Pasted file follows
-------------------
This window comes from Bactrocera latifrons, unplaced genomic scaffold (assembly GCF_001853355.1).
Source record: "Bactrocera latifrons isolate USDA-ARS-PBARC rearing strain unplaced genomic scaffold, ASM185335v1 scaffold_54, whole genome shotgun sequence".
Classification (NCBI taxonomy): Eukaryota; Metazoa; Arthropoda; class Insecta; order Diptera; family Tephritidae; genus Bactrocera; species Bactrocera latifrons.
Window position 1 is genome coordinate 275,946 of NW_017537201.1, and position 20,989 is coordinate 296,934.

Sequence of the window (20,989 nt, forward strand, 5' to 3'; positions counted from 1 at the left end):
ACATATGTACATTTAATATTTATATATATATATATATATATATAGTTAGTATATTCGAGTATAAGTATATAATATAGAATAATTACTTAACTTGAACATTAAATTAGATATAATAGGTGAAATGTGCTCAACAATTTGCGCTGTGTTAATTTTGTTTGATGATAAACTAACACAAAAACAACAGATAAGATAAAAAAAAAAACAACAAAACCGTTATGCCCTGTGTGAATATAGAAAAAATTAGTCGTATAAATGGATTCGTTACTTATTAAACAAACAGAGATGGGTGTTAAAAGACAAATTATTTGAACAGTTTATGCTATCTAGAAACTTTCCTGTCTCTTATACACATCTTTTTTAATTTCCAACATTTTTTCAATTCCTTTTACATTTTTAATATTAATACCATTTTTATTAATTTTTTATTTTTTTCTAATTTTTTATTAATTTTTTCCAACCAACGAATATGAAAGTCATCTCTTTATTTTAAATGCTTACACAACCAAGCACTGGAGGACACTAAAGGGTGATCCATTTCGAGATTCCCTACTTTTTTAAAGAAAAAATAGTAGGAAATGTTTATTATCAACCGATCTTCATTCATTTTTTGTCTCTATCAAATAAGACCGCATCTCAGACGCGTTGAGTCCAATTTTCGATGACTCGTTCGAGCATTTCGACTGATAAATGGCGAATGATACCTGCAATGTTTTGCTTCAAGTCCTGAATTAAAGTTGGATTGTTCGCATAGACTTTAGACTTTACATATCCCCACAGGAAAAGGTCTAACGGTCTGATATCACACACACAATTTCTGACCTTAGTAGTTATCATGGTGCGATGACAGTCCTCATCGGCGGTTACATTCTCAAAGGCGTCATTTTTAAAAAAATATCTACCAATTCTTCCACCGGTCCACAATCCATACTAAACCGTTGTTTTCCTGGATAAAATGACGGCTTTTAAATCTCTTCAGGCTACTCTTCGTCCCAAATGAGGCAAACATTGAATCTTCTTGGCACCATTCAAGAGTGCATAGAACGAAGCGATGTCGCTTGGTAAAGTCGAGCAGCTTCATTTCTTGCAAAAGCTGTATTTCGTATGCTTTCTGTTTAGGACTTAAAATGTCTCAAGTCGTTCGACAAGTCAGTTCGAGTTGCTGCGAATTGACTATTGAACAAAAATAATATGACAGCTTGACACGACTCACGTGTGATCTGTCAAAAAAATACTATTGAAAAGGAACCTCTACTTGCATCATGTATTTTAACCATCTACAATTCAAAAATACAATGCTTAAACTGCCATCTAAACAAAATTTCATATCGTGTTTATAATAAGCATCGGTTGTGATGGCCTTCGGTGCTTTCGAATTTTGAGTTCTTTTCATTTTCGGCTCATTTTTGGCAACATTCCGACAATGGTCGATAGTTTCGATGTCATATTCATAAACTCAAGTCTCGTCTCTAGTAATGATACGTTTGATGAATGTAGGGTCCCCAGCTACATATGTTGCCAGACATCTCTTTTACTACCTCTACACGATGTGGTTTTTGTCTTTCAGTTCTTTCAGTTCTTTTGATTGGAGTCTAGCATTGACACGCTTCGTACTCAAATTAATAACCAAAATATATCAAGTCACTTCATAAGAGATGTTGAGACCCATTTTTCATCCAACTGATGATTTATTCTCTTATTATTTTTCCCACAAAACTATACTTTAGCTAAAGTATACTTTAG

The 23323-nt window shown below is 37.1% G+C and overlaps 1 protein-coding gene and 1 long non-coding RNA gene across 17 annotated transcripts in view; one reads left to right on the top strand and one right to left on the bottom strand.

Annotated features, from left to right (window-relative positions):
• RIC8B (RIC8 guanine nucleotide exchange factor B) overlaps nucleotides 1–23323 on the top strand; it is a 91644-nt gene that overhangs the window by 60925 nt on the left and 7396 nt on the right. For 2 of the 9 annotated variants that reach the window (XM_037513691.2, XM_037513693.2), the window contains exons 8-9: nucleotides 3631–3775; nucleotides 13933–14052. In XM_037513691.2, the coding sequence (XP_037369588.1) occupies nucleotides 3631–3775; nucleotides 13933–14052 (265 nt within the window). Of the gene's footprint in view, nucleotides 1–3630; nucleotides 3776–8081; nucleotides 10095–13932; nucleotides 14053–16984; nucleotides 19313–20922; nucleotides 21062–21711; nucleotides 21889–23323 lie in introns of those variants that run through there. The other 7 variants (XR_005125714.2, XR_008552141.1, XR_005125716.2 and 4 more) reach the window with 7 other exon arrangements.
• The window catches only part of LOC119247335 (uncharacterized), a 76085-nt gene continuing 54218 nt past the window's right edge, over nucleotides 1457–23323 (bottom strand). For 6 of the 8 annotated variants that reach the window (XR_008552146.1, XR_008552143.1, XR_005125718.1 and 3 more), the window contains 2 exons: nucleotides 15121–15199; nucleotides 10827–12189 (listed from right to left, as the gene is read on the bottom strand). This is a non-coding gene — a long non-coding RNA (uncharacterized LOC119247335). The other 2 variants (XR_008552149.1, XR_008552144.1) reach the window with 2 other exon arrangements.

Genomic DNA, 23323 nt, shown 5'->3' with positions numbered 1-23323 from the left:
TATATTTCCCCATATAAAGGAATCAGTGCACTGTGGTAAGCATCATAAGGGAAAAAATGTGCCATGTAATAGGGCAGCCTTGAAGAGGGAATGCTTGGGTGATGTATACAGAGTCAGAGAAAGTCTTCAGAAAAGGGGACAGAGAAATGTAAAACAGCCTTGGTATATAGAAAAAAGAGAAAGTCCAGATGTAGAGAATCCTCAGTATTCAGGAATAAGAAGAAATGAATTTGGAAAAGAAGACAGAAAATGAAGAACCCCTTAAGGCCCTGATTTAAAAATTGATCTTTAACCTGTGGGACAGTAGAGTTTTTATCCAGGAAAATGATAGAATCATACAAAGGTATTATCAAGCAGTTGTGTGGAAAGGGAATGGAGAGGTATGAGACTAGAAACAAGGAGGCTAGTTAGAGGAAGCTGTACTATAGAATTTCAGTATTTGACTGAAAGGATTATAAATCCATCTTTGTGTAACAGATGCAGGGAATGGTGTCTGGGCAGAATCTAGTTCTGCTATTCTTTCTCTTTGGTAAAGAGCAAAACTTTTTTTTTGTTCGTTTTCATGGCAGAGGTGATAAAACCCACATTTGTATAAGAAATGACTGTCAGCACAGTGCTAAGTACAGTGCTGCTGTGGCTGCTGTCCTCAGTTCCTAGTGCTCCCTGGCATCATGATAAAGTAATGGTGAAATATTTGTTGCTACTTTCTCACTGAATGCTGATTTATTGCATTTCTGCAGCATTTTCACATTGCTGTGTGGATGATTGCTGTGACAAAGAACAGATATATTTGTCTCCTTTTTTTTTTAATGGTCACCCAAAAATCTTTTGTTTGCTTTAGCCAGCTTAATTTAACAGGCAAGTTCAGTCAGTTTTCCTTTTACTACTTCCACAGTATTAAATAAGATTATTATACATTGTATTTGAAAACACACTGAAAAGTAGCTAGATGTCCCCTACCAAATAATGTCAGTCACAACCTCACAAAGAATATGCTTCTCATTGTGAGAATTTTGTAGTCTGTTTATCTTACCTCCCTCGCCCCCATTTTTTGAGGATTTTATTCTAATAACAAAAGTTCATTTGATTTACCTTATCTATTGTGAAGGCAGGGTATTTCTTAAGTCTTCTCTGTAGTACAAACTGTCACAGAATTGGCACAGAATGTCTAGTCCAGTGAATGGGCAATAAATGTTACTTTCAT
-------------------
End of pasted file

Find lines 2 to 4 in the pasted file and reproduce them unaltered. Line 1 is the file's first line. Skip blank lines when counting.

Source record: "Bactrocera latifrons isolate USDA-ARS-PBARC rearing strain unplaced genomic scaffold, ASM185335v1 scaffold_54, whole genome shotgun sequence".
Classification (NCBI taxonomy): Eukaryota; Metazoa; Arthropoda; class Insecta; order Diptera; family Tephritidae; genus Bactrocera; species Bactrocera latifrons.
Window position 1 is genome coordinate 275,946 of NW_017537201.1, and position 20,989 is coordinate 296,934.